At this point, the European Economic Community began to expand. Plans for a common currency began and an exchange rate mechanism was created for the current rates to fluctuate against each other.
The first expansion was January 1, 1973 when Denmark, Ireland, and the United Kingdom joined the EEC. This would be the first of many expansions. On June 7-10, 1979, EEC citizens were able to directly elect members of the EEC parliament for the first time. Originally, they were delegated by national parliaments. As a result, parliament’s influence raised.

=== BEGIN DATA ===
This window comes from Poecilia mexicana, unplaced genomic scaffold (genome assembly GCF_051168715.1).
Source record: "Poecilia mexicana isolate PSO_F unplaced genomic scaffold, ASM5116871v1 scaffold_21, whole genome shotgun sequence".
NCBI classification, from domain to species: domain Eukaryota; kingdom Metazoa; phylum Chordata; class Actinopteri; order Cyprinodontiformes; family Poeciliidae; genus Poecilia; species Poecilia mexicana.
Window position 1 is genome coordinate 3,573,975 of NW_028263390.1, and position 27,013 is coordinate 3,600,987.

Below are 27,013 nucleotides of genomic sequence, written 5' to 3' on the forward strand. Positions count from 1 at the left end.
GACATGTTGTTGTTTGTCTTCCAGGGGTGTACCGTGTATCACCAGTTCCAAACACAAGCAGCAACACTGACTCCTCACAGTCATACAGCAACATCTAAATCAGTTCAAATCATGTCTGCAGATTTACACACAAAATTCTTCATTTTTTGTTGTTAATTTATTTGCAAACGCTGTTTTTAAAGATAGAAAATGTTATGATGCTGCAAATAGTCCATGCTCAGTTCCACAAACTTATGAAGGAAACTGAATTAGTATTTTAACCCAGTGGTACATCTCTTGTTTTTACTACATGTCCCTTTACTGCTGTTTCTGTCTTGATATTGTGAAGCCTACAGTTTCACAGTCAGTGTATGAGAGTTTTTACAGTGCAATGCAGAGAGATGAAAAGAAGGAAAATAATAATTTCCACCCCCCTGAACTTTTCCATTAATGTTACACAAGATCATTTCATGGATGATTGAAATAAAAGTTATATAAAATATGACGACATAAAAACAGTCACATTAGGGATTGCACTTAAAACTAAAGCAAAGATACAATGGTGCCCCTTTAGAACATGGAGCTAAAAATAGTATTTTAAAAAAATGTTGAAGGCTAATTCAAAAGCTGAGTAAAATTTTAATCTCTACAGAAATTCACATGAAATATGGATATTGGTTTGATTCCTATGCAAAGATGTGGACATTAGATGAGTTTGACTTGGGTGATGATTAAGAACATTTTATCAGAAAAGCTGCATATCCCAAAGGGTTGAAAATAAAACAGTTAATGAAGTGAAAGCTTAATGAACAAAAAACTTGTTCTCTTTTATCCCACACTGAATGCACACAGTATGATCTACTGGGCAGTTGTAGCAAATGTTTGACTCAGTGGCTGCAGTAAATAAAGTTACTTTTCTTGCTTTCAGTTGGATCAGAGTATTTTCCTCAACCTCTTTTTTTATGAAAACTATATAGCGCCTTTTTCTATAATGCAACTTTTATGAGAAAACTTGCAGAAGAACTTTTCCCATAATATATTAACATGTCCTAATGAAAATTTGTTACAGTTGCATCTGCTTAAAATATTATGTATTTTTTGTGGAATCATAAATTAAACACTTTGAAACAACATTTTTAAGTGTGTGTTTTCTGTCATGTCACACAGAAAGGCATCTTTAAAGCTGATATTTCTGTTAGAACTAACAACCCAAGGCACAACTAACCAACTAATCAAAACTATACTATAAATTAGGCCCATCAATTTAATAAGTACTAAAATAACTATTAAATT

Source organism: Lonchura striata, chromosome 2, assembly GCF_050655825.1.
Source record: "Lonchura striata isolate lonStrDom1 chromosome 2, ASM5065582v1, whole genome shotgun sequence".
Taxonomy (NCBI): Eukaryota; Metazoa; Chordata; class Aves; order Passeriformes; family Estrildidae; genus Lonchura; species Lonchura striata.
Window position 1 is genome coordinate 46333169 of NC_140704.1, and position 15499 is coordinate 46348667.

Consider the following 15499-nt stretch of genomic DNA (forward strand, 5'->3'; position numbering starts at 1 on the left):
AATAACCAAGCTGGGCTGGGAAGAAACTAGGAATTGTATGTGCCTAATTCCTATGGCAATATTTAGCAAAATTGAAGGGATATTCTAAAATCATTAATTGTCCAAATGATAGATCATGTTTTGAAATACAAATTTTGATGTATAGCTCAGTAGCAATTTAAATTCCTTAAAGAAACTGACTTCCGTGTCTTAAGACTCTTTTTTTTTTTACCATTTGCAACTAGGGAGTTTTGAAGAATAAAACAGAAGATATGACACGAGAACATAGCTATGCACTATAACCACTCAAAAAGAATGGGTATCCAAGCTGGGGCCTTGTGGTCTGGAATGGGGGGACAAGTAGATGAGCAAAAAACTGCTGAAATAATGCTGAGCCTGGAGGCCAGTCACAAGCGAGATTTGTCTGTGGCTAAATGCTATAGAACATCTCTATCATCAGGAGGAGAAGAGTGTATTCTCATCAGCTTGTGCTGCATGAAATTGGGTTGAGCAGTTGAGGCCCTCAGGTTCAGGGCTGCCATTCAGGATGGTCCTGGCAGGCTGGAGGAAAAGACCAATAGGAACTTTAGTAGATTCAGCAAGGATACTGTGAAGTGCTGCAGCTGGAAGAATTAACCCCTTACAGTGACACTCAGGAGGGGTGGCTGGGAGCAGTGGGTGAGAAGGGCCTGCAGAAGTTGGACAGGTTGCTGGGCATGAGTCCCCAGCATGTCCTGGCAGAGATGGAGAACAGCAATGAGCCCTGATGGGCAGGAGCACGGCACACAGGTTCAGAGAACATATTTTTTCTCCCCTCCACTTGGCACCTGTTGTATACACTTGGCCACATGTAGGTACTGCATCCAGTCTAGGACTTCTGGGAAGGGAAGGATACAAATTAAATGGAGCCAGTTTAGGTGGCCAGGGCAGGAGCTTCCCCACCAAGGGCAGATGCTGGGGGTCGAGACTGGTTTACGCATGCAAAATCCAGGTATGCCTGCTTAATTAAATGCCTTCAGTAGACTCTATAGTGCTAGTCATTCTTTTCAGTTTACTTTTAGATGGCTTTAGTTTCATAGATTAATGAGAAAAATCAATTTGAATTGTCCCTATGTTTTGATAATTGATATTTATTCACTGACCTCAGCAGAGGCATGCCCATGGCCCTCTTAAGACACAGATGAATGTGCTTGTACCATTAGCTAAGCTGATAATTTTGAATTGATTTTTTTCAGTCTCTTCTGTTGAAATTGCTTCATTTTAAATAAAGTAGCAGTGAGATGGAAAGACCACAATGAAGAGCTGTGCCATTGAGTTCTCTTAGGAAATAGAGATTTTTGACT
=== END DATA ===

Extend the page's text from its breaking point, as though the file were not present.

In the 80s, the EEC expanded twice. On January 1, 1981, Greece joined and on January 1, 1986, Spain and Portugal entered into the Union.
On February 17, 1986, the Single European Act was enacted, and it hoped to create a single market among EEC countries. It would also give more power to parliament and increased powers in environmental protection. The late 80s were also significant for the collapse of Communism in the Eastern European countries, and unification of Germany.
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European Union, EU, European Economic Community, EEC